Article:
* Lead content in the PVC remains and is transferred into the new product

To reach our ambitious overall project goal, REMADYL has the following key objectives:
* A lab-scale process for rejuvenating PVC
* Detection and sorting process for PVC containing legacy substances
* Pilot line development for a continuous extractive extrusion process for rejuvenating PVC
* Demonstration of the re-use of rejuvenated PVC materials streams
* Safe handing and re-use of the by-products
* Policy contribution at European, national and regional level
The Legacy Substances of main concern are lead and DEHP. Both legacy substances pose a serious issue towards the future recycling of PVC products. Therefore, in order to remove these legacy substances (LS), REMADYL investigates 3 different extraction technologies: (i) extractive extrusion cleaning technologies for phthalate removal from plasticized PVC; (ii) use of Layered double hydroxides (LDH) as scavengers for lead in the PVC melt; (iii) extraction and improving accessibility of the LS in the PVC matrix via Natural Deep Eutectic Solvents ((NA)DES).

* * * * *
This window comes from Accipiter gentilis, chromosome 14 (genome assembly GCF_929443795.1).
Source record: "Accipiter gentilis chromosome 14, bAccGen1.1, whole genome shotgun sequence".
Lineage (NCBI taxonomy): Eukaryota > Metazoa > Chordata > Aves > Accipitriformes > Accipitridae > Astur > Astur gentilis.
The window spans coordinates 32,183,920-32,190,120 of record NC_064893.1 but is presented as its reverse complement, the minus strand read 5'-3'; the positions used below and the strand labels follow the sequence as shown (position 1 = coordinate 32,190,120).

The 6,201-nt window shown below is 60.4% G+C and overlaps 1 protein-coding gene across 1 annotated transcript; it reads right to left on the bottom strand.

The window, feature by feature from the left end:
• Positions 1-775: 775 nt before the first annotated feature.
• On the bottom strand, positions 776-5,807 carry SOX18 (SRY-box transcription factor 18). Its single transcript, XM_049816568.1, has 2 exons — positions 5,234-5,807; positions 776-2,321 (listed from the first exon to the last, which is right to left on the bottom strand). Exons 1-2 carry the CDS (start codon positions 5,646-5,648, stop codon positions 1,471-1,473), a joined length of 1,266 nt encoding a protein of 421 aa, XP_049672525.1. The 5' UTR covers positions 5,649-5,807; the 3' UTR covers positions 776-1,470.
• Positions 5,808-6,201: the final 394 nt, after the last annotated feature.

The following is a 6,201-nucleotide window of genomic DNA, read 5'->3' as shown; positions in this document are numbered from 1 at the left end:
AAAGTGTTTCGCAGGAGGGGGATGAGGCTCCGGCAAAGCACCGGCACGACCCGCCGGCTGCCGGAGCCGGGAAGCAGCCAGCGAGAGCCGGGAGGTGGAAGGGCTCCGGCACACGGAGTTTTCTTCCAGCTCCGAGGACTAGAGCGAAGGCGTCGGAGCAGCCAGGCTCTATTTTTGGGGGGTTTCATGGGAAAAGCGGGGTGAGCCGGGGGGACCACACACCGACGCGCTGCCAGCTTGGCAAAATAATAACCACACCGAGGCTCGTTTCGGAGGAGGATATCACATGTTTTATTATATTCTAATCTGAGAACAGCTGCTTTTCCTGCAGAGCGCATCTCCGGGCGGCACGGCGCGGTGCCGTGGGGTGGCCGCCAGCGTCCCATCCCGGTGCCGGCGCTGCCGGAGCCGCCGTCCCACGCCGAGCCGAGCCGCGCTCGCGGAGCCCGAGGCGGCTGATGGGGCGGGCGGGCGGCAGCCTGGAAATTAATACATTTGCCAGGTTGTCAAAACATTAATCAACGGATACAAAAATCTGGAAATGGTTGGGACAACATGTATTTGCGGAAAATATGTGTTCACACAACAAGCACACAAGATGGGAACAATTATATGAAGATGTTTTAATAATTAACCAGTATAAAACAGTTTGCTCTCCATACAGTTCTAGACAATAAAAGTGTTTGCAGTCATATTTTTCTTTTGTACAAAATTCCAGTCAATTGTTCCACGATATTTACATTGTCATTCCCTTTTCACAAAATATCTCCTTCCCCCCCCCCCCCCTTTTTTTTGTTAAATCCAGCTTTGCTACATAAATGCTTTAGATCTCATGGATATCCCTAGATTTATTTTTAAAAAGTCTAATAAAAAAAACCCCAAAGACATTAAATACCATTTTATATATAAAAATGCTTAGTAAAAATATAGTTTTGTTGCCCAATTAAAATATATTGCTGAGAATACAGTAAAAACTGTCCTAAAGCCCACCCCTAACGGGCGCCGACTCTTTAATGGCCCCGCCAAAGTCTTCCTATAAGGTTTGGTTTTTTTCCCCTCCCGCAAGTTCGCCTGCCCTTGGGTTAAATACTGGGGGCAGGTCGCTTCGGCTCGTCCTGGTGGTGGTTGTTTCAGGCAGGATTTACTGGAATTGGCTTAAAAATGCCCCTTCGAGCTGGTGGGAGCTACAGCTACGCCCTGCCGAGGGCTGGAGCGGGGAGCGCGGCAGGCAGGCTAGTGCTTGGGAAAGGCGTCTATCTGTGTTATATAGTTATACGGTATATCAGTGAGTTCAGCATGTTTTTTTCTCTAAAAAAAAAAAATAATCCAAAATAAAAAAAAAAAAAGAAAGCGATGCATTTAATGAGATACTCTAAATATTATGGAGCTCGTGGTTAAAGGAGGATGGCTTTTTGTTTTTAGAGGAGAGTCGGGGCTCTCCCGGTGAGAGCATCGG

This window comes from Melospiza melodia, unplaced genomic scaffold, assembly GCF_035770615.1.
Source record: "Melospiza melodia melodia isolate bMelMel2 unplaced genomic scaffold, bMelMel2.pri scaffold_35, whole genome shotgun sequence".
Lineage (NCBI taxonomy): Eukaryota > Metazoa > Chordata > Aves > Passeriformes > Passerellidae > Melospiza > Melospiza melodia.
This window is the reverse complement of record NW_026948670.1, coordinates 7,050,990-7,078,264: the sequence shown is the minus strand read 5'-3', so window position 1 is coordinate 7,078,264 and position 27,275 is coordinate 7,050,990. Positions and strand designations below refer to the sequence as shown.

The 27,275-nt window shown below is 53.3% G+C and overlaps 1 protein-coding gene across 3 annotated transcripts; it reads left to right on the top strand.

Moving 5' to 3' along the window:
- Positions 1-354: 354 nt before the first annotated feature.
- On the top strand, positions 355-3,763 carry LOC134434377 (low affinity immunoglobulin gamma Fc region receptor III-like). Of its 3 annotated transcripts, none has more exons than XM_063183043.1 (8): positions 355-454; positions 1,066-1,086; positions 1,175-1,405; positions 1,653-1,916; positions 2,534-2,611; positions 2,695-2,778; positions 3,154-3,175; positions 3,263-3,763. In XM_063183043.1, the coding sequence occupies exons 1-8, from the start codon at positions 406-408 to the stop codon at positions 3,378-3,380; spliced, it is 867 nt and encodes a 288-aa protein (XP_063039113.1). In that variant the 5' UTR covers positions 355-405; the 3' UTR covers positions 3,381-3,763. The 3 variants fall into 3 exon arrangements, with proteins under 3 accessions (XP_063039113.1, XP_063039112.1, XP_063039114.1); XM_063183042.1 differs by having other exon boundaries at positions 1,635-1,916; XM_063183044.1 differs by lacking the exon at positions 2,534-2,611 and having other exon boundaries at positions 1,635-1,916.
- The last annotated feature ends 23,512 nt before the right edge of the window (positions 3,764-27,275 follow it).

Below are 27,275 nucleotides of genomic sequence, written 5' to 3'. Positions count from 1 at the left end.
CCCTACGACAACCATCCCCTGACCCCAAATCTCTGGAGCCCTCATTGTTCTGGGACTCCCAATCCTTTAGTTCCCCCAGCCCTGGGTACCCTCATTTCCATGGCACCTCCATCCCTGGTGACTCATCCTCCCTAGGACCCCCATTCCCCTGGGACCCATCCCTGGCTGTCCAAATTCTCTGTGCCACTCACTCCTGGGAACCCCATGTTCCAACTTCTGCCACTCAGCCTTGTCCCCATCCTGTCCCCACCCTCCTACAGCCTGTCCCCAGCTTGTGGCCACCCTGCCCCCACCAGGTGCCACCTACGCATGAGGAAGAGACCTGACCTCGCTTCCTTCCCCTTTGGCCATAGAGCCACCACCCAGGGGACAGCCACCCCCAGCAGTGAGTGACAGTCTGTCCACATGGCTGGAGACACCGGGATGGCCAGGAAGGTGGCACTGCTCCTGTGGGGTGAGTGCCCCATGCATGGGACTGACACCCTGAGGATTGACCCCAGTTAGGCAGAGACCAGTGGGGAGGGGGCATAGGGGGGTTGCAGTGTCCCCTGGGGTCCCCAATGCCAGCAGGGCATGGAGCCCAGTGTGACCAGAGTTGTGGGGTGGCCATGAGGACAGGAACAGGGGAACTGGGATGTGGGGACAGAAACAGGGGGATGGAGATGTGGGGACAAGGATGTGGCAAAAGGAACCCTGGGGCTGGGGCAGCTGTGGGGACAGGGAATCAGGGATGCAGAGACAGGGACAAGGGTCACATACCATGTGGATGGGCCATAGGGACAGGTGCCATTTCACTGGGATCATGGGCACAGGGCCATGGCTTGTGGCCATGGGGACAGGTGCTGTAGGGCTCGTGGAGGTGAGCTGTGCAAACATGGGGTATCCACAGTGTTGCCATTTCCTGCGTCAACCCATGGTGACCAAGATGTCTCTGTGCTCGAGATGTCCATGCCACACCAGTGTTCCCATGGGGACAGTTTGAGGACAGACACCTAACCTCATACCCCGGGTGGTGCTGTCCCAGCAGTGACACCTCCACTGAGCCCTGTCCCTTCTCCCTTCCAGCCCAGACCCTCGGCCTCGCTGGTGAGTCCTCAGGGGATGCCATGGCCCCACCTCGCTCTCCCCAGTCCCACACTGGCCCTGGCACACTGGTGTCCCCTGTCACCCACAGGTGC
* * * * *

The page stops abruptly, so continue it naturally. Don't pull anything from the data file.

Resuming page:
The technical R&D work took important steps forward in the first reporting period:
*LS detection techniques were selected, both for lead and plasticizers, that can be further developed towards inline application
*suitable co-solvents and operating conditions for the removal of DEHP have been determined, achieving high extraction rates (>70%)